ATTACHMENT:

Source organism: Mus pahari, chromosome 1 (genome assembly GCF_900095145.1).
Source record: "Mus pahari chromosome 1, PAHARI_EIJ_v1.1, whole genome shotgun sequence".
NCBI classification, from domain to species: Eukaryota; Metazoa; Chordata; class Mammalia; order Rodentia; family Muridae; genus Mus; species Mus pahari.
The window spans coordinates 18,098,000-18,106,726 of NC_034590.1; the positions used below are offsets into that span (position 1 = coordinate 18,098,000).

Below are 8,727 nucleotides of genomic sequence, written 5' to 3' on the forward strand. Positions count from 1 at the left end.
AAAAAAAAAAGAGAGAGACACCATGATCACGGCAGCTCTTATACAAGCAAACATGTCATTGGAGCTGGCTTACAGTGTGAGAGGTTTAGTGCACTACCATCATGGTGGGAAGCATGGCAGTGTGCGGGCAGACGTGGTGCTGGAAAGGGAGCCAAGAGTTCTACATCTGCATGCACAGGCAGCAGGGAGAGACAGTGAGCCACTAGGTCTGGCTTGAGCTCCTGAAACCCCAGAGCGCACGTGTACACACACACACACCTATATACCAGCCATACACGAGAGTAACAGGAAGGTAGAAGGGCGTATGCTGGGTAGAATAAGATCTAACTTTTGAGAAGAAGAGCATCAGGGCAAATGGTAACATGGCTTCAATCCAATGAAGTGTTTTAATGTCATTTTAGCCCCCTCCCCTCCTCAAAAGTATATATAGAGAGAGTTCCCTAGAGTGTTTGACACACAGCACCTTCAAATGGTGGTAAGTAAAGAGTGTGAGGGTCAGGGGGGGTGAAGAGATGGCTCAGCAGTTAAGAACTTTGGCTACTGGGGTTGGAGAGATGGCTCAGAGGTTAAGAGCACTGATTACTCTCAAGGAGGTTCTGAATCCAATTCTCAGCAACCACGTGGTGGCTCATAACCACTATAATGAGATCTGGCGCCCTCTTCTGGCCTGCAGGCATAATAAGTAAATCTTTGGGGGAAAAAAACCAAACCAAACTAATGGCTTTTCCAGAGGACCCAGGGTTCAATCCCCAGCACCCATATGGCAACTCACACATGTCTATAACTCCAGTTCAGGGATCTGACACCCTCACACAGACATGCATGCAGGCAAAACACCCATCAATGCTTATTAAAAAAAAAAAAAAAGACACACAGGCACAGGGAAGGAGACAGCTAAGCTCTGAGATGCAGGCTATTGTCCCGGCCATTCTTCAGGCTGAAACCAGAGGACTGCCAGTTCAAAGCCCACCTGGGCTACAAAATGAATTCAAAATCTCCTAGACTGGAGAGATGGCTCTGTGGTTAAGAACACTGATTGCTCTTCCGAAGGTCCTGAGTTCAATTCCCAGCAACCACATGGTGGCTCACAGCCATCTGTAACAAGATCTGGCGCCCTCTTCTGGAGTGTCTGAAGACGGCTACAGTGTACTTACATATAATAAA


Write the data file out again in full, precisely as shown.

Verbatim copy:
Source organism: Mus pahari, chromosome 1 (genome assembly GCF_900095145.1).
Source record: "Mus pahari chromosome 1, PAHARI_EIJ_v1.1, whole genome shotgun sequence".
NCBI classification, from domain to species: Eukaryota; Metazoa; Chordata; class Mammalia; order Rodentia; family Muridae; genus Mus; species Mus pahari.
The window spans coordinates 18,098,000-18,106,726 of NC_034590.1; the positions used below are offsets into that span (position 1 = coordinate 18,098,000).

Below are 8,727 nucleotides of genomic sequence, written 5' to 3' on the forward strand. Positions count from 1 at the left end.
AAAAAAAAAAGAGAGAGACACCATGATCACGGCAGCTCTTATACAAGCAAACATGTCATTGGAGCTGGCTTACAGTGTGAGAGGTTTAGTGCACTACCATCATGGTGGGAAGCATGGCAGTGTGCGGGCAGACGTGGTGCTGGAAAGGGAGCCAAGAGTTCTACATCTGCATGCACAGGCAGCAGGGAGAGACAGTGAGCCACTAGGTCTGGCTTGAGCTCCTGAAACCCCAGAGCGCACGTGTACACACACACACACCTATATACCAGCCATACACGAGAGTAACAGGAAGGTAGAAGGGCGTATGCTGGGTAGAATAAGATCTAACTTTTGAGAAGAAGAGCATCAGGGCAAATGGTAACATGGCTTCAATCCAATGAAGTGTTTTAATGTCATTTTAGCCCCCTCCCCTCCTCAAAAGTATATATAGAGAGAGTTCCCTAGAGTGTTTGACACACAGCACCTTCAAATGGTGGTAAGTAAAGAGTGTGAGGGTCAGGGGGGGTGAAGAGATGGCTCAGCAGTTAAGAACTTTGGCTACTGGGGTTGGAGAGATGGCTCAGAGGTTAAGAGCACTGATTACTCTCAAGGAGGTTCTGAATCCAATTCTCAGCAACCACGTGGTGGCTCATAACCACTATAATGAGATCTGGCGCCCTCTTCTGGCCTGCAGGCATAATAAGTAAATCTTTGGGGGAAAAAAACCAAACCAAACTAATGGCTTTTCCAGAGGACCCAGGGTTCAATCCCCAGCACCCATATGGCAACTCACACATGTCTATAACTCCAGTTCAGGGATCTGACACCCTCACACAGACATGCATGCAGGCAAAACACCCATCAATGCTTATTAAAAAAAAAAAAAAAGACACACAGGCACAGGGAAGGAGACAGCTAAGCTCTGAGATGCAGGCTATTGTCCCGGCCATTCTTCAGGCTGAAACCAGAGGACTGCCAGTTCAAAGCCCACCTGGGCTACAAAATGAATTCAAAATCTCCTAGACTGGAGAGATGGCTCTGTGGTTAAGAACACTGATTGCTCTTCCGAAGGTCCTGAGTTCAATTCCCAGCAACCACATGGTGGCTCACAGCCATCTGTAACAAGATCTGGCGCCCTCTTCTGGAGTGTCTGAAGACGGCTACAGTGTACTTACATATAATAAA